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Name: People v. Torres
Case #: G042010
Court: CA Court of Appeal
District 4 DCA
Division: 3
Opinion Date: 09/21/2010
Summary

Where a defendant properly presents motions in the trial court to set aside the information (Pen. Code, § 995), and to suppress evidence (Pen. Code, § 1538.5), both motions may be reviewed simultaneously on appeal. Appellant was convicted of various drug offenses stemming from a search of his vehicle and the subsequent warrant search of his residence. Before the preliminary hearing, he filed a motion to quash and traverse the search warrant and suppress evidence, pursuant to Penal Code section 1538.5, subdivision (f), contending the traffic stop was pretextual, the impound and inventory search was a ruse, and the search warrant was tainted by the unlawful detention and vehicle search. After hearing evidence at the preliminary hearing, the court denied the motion. Appellant then filed a motion to set aside the information pursuant to Penal Code section 995 and renewed his motions to quash and suppress, pursuant to Penal Code section 1538.5, subdivision (i). Again the motions were denied and appellant pled guilty and was sentenced to state prison. Preliminarily, the appellate court rejected the People’s contention that appellant was entitled to review of the suppression motion only, the People noting that the 995 motion initially had been denied by the appellate court in a writ review. Because a defendant has two avenues to challenge a search in superior court, sections 995 and 1538.5, it follows that appellate review of the disposition of each motion is available. Upon denial of one or both motions, the accused is entitled to appellate review under section 1538.5, subdivision (m).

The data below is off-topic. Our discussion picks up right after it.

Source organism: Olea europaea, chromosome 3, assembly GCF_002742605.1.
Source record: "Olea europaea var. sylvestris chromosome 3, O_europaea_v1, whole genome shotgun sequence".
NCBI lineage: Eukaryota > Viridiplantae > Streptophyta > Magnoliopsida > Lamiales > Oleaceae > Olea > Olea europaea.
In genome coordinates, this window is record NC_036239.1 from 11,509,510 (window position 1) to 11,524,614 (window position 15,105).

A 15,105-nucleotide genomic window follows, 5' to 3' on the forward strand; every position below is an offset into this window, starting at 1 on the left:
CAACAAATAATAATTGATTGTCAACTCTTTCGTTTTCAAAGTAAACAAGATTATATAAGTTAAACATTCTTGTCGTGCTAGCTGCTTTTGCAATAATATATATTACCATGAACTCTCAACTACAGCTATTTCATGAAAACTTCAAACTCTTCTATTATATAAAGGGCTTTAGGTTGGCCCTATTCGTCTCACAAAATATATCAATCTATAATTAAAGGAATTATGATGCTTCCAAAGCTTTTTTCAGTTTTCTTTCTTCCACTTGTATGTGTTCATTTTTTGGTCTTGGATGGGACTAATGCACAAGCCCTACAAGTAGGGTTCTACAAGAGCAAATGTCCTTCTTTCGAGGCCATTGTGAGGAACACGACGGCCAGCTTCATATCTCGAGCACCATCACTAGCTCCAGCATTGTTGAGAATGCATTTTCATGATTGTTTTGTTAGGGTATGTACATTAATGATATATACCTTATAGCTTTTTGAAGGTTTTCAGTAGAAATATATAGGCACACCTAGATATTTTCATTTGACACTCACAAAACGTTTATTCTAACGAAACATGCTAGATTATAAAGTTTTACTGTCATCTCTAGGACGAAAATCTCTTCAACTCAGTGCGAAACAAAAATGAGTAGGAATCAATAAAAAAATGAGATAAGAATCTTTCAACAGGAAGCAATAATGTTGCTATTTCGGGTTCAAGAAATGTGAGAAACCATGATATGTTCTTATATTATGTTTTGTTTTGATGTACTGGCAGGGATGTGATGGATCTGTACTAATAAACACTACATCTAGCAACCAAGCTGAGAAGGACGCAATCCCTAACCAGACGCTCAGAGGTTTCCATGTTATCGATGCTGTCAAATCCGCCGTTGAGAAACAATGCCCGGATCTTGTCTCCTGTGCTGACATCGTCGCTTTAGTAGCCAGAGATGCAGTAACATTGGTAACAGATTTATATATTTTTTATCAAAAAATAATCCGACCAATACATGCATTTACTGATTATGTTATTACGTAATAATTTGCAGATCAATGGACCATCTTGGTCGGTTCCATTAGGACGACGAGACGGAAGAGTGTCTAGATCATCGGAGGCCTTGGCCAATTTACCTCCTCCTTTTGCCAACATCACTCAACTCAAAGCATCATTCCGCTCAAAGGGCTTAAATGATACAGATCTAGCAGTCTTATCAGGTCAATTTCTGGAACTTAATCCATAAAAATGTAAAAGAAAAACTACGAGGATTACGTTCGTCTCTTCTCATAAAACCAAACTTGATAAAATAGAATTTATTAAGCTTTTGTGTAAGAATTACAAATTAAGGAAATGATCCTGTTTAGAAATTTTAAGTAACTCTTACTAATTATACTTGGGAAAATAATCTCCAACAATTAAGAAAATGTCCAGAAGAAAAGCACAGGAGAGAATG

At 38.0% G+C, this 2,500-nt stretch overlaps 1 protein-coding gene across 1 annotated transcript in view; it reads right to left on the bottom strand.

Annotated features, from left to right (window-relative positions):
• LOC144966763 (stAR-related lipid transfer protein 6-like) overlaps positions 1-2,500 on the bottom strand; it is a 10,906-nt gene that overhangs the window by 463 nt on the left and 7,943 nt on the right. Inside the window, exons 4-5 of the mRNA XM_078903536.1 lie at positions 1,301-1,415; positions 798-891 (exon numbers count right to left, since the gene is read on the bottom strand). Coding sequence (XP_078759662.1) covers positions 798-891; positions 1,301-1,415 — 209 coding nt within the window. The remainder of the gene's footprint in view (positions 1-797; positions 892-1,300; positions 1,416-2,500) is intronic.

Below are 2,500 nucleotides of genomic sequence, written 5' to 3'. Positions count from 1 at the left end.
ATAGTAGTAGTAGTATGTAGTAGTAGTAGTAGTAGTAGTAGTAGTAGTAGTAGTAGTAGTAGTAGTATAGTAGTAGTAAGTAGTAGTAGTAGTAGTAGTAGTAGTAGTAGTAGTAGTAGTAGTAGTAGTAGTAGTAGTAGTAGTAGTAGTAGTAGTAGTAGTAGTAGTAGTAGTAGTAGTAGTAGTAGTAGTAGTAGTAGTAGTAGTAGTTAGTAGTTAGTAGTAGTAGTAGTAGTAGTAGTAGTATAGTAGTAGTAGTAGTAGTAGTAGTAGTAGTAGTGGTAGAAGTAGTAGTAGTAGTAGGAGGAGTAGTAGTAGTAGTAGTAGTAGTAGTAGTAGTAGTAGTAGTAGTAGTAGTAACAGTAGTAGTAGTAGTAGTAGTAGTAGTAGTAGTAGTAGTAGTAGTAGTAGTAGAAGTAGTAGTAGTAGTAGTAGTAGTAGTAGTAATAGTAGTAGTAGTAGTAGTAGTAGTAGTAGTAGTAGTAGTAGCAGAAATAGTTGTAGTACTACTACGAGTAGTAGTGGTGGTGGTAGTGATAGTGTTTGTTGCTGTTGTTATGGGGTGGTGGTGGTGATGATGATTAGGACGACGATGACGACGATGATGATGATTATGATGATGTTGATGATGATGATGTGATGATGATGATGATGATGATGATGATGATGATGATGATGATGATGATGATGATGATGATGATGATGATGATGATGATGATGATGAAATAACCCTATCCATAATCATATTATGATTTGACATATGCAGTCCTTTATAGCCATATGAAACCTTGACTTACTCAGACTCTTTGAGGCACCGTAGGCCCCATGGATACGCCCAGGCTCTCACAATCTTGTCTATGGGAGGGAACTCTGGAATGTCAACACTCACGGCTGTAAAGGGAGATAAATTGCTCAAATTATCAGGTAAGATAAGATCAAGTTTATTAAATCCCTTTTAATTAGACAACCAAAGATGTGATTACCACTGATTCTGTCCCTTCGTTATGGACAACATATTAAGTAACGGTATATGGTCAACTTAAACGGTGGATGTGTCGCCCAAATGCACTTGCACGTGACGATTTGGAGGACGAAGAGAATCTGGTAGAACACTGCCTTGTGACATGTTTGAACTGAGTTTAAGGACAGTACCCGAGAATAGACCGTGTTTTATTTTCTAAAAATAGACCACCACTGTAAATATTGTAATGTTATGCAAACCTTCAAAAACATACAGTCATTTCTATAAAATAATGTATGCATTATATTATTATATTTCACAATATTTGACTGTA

The reasonableness of an impound search is dependent on the impound and cannot be justified when motivated by an improper investigatory motive. The court then found that the initial traffic detention was lawful. The deputy testified that a narcotics officer had previously asked him to develop a basis for stopping appellant and when the officer saw appellant make an unsafe lane change and fail to signal a turn, he opted to stop him. The decision to stop an automobile is reasonable where there is probable cause to believe a traffic violation has occurred and the constitutional reasonableness does not depend on the actual motivations of the officer. However, because justification for an impound search is dependent on the community caretaking function, the officer’s subjective intent comes into play in determining the reasonableness of the search during an impound. Here, the “impound” search was unlawful because the impound was for an improper investigatory purpose (i.e., looking for drugs) and there was nothing in the record to justify it for community caretaking purposes. The vehicle was not isolated and at risk of vandalism, it was not blocking traffic, and there was no indication another person could not get the vehicle. The judgment was reversed.